Is the usage of מוֹצָאָה as "origins" extant outside of Micah 5:2?

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Ruminator
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Is the usage of מוֹצָאָה as "origins" extant outside of Micah 5:2?

Postby Ruminator » Mon Mar 25, 2019 6:49 pm

Is the usage of מוֹצָאָה as "origins" extant outside of Micah 5:2? The Lexicons show it as:

"origin"

But the only example they show is Micah 5:2.

Some translations have "whose comings forth" or "whose goings forth" but other have "origin". LXX renders it as EXODUS, or "departures".

It does appear to be etymologically linked to "spring".

But again, I'm just wondering if someone can search their helps and see if it shows up in the lit. Thanks.
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Re: Is the usage of מוֹצָאָה as "origins" extant outside of Micah 5:2?

Postby Kirk Lowery » Tue Mar 26, 2019 8:52 am

Just a note that the verse in Hebrew is Micah 5:1.

There is just one other place that this feminine noun occurs: 2 Kings 10:27. There it occurs as the qere for the ketiv ‎מַחֲרָאוֹת meaning cesspool. The lexicons suggest the ketiv is the original, with the qere, "places of going out to, i.e., outhouse, privy" as a euphemism.

So the usage in Micah is a hapax legomenon.

Personal opinion: since the first clause of the verse uses the same root יצא to come out, to go forth, the second line where מוֹצָאָה occurs, suggests a parallel in concept. So, his going out. The NETBible translation note here says "The term may refer to the ruler's origins or to his activities."

HTH,
Kirk
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Ruminator
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Re: Is the usage of מוֹצָאָה as "origins" extant outside of Micah 5:2?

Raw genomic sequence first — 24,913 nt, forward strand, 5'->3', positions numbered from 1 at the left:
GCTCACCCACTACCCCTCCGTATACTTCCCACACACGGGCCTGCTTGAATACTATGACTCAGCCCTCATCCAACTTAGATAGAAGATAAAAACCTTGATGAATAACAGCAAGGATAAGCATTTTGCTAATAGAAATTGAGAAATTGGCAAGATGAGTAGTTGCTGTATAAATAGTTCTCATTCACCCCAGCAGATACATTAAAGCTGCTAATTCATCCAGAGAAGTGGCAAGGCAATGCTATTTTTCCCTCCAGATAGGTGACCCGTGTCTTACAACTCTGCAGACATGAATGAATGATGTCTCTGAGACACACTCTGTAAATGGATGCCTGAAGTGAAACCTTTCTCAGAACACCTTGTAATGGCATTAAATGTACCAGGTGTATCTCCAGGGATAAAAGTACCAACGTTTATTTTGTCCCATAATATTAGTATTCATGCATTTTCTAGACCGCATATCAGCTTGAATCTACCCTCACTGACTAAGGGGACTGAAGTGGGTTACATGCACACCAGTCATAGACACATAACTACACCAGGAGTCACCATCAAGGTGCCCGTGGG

Postby Ruminator » Tue Mar 26, 2019 10:37 am

Thanks, I thought that might be the case.

My own thought is that given the "military worthiness" in the context that perhaps it refers to the Messiah's "campaigns" or "sorties" or "battles" being predetermined before the foundation of the world.
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Re: Is the usage of מוֹצָאָה as "origins" extant outside of Micah 5:2?

Postby SteveMiller » Thu Apr 04, 2019 7:57 pm

HALOT says מוֹצָאָה is the feminine of מוֹצָא, which means "goings forth" in Ps 65:8(9); Hos 6:3; 2Sam 3:25; 1Ki 10:28; 2Chr 1:16; Ezek 12:4;44:5

Job 38:27 refers to sprouting, which is like an origin.

HALOT also gives the meanings of "Place of departure", "exit, way out", and "pronouncement" - that which goes out of the mouth.
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Ruminator
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Re: Is the usage of מוֹצָאָה as "origins" extant outside of Micah 5:2?

Postby Ruminator » Thu Apr 04, 2019 8:19 pm

Thanks. I do see the connection, but I believe you are confirming that, no, it is not extant as "origin", is that correct? I am inclined by context to read it "sorties" or "battles". The LXX has EXODUS, which generally refers to an "exit" but I believe is also used for going out to battle. At any rate, thanks.
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Re: Is the usage of מוֹצָאָה as "origins" extant outside of Micah 5:2?

Postby SteveMiller » Thu Apr 04, 2019 8:50 pm